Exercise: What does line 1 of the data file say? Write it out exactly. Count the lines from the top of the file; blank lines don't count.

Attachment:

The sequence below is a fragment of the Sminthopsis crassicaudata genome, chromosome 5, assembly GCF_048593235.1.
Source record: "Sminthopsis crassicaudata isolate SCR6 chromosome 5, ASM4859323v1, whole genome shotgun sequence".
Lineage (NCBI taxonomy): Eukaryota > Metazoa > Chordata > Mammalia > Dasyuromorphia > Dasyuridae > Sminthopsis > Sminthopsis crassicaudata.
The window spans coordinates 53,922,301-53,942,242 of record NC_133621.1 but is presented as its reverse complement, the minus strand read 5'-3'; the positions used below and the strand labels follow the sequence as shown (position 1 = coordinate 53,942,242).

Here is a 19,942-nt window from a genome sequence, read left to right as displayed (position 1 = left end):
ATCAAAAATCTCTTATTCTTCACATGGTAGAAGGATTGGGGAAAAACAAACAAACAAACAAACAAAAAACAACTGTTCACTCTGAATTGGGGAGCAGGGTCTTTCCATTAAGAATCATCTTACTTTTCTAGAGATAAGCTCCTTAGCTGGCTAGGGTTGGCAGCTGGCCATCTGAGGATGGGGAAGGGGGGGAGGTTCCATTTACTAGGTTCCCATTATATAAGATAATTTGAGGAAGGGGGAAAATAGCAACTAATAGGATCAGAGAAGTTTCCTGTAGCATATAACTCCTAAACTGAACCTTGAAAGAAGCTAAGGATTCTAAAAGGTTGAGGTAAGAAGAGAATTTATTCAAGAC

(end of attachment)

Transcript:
The sequence below is a fragment of the Sminthopsis crassicaudata genome, chromosome 5, assembly GCF_048593235.1.